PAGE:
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Your Environment. Your Health.

UNFOLDED PROTEIN RESPONSES IN CARBON NANOTUBE-INDUCED MESOTHELIAL CELL FIBROSIS AND MESOTHELIOMA

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Principal Investigator: Shukla, Arti
Institute Receiving Award University Of Vermont & St Agric College
Location Burlington, VT
Grant Number R21ES028857
Funding Organization National Institute of Environmental Health Sciences
Award Funding Period 01 Jul 2018 to 30 Jun 2021
DESCRIPTION (provided by applicant): Project Summary Carbon nanotubes (CNT) are shown to damage pleural and peritoneal mesothelial cells which in turn can trigger a compensatory proliferative response, inflammation, mesothelial-to-fibroblastic transition (MFT), fibrosis, and malignant mesothelioma (MM). As their use is constantly increasing, it is important to understand the mechanism of pathogenesis using a relevant model so as to prevent a new asbestos-like problem. In this proposal we will focus on revealing new mechanisms for SWCNT or MWCNT-induced mesothelial cell fibrosis and MM using an oropharyngeal aspiration model of fiber exposure. We propose that CNT exposure causes stress to the endoplasmic reticulum resulting in increased unfolded protein response (UPR) and inflammasome activation. Cytokines released during this process can cause MFT, fibrosis, and MM (Aim 1 a & b). For Aim 1a, we will use pleural and peritoneal human primary mesothelial cells as well as mouse mesothelial cells. Cells will be exposed to equal particle surface area concentrations of asbestos (positive control), SWCNT, MWCNT, or carbon black (negative control) for different time periods, and then UPR and inflammasome activation will be determined. To understand the role of UPR under in vivo conditions, in Aim1b we will use inositol requiring enzyme 1a (IRE1α) conditional knockout (KO) mice crossed to Cre-wt1 mice for specific knockdown of the IRE1α gene in mesothelial cells, since our preliminary data indicate that IRE1α is the UPR upregulated by MWCNT in mesothelial cells in vitro and in vivo. An oropharyngeal aspiration model of exposure and IRE1α KO mice will be used to assess inflammation and fibrosis and an intraperitoneal injection model will be used to study MM. Outcomes are expected to not only reveal new mechanisms of CNT-induced mesothelial diseases, but also to be informative regarding the hazards associated with MWCNT/SWCNT exposure and in developing new therapies for fibrosis and MM.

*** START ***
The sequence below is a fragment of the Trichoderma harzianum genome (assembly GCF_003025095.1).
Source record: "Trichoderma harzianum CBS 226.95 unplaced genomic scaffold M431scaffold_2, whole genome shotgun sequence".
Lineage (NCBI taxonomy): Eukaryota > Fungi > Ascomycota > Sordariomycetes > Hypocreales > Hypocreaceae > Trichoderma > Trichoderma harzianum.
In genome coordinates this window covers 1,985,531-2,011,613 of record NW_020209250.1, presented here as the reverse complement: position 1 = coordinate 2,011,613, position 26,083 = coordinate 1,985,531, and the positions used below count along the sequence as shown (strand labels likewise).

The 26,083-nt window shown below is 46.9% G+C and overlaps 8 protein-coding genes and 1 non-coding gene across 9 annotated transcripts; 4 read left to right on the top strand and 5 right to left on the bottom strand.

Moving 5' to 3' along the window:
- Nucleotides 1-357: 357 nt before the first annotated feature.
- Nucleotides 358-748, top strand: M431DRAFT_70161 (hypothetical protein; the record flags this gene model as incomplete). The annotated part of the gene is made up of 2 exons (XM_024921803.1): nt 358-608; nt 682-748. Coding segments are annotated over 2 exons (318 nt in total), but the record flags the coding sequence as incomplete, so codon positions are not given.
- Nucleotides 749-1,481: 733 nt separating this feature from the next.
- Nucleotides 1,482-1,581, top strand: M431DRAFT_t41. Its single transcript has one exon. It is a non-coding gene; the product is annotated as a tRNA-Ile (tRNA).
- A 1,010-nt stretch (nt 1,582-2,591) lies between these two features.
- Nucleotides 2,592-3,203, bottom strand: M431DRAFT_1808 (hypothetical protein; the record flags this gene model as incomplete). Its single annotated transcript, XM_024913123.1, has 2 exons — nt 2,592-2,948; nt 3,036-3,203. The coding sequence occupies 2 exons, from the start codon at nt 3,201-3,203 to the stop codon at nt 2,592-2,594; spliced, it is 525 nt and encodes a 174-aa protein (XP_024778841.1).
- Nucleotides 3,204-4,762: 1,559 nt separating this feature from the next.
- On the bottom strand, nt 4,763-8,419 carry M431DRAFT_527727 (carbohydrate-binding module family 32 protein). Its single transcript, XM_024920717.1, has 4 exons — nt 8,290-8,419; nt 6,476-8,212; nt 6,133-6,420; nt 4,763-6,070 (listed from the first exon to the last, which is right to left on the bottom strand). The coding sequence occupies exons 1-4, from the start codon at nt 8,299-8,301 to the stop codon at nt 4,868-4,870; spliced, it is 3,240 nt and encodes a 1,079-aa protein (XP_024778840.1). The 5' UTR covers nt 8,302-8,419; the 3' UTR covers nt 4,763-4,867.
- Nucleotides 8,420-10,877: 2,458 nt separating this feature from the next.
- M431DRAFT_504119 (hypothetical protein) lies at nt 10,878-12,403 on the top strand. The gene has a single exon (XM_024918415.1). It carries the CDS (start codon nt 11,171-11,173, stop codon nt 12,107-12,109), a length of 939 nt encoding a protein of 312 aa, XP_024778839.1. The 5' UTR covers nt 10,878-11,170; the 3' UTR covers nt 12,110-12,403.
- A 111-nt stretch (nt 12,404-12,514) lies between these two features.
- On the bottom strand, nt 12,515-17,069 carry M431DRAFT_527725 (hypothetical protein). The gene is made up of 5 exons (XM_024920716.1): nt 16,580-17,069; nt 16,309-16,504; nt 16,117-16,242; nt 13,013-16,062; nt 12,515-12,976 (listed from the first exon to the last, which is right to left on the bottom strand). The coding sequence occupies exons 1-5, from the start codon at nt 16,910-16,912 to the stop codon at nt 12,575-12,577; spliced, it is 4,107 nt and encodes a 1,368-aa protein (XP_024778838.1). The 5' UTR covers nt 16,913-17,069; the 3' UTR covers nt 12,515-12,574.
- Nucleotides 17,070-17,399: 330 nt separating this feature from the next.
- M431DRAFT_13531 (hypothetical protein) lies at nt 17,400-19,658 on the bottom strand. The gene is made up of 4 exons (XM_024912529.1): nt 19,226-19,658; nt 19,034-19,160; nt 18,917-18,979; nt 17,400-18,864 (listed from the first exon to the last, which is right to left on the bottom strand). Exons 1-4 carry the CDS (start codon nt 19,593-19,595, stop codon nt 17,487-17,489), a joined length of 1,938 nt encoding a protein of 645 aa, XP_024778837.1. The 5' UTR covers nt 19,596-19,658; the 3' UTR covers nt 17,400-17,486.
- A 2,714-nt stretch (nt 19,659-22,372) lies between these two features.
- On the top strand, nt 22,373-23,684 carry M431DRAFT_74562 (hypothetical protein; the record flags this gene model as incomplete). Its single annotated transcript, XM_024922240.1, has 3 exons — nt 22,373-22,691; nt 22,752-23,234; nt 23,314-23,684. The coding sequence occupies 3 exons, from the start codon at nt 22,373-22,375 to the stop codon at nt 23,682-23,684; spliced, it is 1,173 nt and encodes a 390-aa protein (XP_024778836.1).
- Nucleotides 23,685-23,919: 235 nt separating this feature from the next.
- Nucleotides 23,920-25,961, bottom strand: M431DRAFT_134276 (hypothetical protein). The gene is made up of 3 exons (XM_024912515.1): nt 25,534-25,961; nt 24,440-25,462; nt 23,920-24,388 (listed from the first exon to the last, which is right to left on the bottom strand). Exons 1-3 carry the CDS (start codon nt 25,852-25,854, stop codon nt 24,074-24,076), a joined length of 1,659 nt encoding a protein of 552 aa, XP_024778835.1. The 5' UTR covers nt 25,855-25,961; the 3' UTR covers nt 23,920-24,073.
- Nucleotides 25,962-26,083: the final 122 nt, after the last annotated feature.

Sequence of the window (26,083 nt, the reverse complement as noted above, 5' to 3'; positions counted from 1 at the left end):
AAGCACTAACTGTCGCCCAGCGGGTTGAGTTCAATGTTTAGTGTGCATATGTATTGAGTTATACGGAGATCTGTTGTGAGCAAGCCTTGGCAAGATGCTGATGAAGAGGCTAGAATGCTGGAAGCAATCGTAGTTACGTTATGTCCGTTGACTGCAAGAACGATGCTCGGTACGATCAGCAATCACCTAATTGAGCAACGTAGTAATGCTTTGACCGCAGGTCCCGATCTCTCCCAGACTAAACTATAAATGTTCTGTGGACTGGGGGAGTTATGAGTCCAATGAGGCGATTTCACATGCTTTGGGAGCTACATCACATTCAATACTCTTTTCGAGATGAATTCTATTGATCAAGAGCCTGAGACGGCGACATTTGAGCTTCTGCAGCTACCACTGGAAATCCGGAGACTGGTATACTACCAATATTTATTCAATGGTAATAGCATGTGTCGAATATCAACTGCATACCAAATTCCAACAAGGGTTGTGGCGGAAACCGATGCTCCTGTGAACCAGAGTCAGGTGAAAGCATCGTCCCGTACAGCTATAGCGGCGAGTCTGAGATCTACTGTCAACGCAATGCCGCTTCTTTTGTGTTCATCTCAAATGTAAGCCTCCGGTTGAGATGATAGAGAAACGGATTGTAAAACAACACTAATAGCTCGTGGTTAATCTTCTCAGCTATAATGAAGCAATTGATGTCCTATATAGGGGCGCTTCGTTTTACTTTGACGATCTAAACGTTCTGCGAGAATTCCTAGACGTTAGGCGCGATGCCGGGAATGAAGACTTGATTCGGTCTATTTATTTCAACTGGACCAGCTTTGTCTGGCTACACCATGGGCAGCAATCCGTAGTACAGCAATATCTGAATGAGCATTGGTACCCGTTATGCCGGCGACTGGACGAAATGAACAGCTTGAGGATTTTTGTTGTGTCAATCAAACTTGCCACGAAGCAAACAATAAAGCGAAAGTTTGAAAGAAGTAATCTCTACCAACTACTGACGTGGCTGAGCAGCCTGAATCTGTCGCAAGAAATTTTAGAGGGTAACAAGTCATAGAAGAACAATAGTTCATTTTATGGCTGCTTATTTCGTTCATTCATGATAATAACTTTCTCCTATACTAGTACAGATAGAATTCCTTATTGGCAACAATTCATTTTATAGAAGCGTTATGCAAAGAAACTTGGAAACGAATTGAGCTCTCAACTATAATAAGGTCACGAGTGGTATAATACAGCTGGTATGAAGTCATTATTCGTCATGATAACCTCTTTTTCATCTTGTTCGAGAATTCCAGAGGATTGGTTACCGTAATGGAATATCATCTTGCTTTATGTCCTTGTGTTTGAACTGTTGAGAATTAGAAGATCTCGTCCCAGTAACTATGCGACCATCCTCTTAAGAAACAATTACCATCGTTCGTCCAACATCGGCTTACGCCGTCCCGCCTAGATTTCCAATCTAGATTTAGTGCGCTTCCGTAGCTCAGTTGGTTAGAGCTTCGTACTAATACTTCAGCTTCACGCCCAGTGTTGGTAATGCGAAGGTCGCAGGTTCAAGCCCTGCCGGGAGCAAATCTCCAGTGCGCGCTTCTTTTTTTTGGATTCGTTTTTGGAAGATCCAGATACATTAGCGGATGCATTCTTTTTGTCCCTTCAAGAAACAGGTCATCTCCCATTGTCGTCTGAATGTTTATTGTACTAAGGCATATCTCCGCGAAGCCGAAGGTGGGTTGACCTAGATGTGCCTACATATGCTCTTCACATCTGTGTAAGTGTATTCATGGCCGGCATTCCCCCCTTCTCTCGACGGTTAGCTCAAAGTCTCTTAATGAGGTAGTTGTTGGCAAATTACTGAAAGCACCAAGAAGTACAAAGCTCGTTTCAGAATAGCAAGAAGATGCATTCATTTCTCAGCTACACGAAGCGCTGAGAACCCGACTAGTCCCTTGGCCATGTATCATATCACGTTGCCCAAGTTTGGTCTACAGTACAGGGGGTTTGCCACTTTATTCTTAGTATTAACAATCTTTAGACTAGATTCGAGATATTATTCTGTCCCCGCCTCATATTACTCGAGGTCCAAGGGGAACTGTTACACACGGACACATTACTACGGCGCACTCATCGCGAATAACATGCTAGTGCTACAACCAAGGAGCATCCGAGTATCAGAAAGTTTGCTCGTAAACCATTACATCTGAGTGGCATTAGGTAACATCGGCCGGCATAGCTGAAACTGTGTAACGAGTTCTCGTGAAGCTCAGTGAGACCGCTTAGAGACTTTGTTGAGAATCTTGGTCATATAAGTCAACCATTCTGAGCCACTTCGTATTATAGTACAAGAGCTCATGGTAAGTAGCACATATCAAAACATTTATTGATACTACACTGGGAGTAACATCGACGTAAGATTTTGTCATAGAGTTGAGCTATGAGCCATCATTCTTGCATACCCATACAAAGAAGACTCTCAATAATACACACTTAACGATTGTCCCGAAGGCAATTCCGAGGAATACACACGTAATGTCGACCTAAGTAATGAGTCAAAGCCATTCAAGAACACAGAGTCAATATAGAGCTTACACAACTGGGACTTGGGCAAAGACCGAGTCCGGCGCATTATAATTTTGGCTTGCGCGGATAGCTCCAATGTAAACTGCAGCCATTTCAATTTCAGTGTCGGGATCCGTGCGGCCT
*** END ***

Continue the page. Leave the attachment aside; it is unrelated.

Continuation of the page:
Science Code(s)/Area of Science(s) Primary: 78 - Nanotoxicology
Publications See publications associated with this Grant.
Program Officer Srikanth Nadadur
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